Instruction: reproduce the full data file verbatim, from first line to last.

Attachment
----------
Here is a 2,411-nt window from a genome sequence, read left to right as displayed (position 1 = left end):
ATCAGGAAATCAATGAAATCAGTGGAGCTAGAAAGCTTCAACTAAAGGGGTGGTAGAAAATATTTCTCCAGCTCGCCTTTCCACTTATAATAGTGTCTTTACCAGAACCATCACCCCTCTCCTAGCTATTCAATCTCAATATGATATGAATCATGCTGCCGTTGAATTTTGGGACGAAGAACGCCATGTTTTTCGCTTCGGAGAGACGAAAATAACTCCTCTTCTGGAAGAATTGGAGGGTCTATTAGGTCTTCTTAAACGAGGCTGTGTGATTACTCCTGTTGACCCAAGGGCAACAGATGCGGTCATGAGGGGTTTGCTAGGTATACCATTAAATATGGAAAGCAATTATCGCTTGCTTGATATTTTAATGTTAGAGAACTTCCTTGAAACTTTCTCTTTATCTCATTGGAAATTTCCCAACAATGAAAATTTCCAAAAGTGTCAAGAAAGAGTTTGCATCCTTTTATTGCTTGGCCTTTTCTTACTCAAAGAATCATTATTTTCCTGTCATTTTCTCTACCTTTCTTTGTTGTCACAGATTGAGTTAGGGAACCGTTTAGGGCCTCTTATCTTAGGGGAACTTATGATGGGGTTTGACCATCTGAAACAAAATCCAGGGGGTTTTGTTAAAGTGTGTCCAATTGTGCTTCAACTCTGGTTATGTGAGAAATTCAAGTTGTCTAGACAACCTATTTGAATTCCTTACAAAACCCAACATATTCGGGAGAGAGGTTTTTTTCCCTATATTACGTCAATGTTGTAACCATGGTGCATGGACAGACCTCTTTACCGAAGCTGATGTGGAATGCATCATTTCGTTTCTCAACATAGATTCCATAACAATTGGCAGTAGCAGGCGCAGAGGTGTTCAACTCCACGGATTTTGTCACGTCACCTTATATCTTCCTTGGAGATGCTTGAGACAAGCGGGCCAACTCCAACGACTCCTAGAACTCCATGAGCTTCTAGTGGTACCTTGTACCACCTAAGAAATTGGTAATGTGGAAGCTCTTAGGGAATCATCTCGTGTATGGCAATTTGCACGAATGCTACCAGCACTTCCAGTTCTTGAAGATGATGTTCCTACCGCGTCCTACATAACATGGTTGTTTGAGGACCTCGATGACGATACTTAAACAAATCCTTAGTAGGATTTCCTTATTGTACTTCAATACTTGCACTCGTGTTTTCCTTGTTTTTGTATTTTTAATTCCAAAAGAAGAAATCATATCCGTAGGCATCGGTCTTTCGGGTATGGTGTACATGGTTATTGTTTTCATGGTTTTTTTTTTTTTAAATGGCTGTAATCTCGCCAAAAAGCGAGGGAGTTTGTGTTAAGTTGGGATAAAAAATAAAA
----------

Here is a 2,411-nt window from a genome sequence, read left to right as displayed (position 1 = left end):
ATCAGGAAATCAATGAAATCAGTGGAGCTAGAAAGCTTCAACTAAAGGGGTGGTAGAAAATATTTCTCCAGCTCGCCTTTCCACTTATAATAGTGTCTTTACCAGAACCATCACCCCTCTCCTAGCTATTCAATCTCAATATGATATGAATCATGCTGCCGTTGAATTTTGGGACGAAGAACGCCATGTTTTTCGCTTCGGAGAGACGAAAATAACTCCTCTTCTGGAAGAATTGGAGGGTCTATTAGGTCTTCTTAAACGAGGCTGTGTGATTACTCCTGTTGACCCAAGGGCAACAGATGCGGTCATGAGGGGTTTGCTAGGTATACCATTAAATATGGAAAGCAATTATCGCTTGCTTGATATTTTAATGTTAGAGAACTTCCTTGAAACTTTCTCTTTATCTCATTGGAAATTTCCCAACAATGAAAATTTCCAAAAGTGTCAAGAAAGAGTTTGCATCCTTTTATTGCTTGGCCTTTTCTTACTCAAAGAATCATTATTTTCCTGTCATTTTCTCTACCTTTCTTTGTTGTCACAGATTGAGTTAGGGAACCGTTTAGGGCCTCTTATCTTAGGGGAACTTATGATGGGGTTTGACCATCTGAAACAAAATCCAGGGGGTTTTGTTAAAGTGTGTCCAATTGTGCTTCAACTCTGGTTATGTGAGAAATTCAAGTTGTCTAGACAACCTATTTGAATTCCTTACAAAACCCAACATATTCGGGAGAGAGGTTTTTTTCCCTATATTACGTCAATGTTGTAACCATGGTGCATGGACAGACCTCTTTACCGAAGCTGATGTGGAATGCATCATTTCGTTTCTCAACATAGATTCCATAACAATTGGCAGTAGCAGGCGCAGAGGTGTTCAACTCCACGGATTTTGTCACGTCACCTTATATCTTCCTTGGAGATGCTTGAGACAAGCGGGCCAACTCCAACGACTCCTAGAACTCCATGAGCTTCTAGTGGTACCTTGTACCACCTAAGAAATTGGTAATGTGGAAGCTCTTAGGGAATCATCTCGTGTATGGCAATTTGCACGAATGCTACCAGCACTTCCAGTTCTTGAAGATGATGTTCCTACCGCGTCCTACATAACATGGTTGTTTGAGGACCTCGATGACGATACTTAAACAAATCCTTAGTAGGATTTCCTTATTGTACTTCAATACTTGCACTCGTGTTTTCCTTGTTTTTGTATTTTTAATTCCAAAAGAAGAAATCATATCCGTAGGCATCGGTCTTTCGGGTATGGTGTACATGGTTATTGTTTTCATGGTTTTTTTTTTTTTAAATGGCTGTAATCTCGCCAAAAAGCGAGGGAGTTTGTGTTAAGTTGGGATAAAAAATAAAA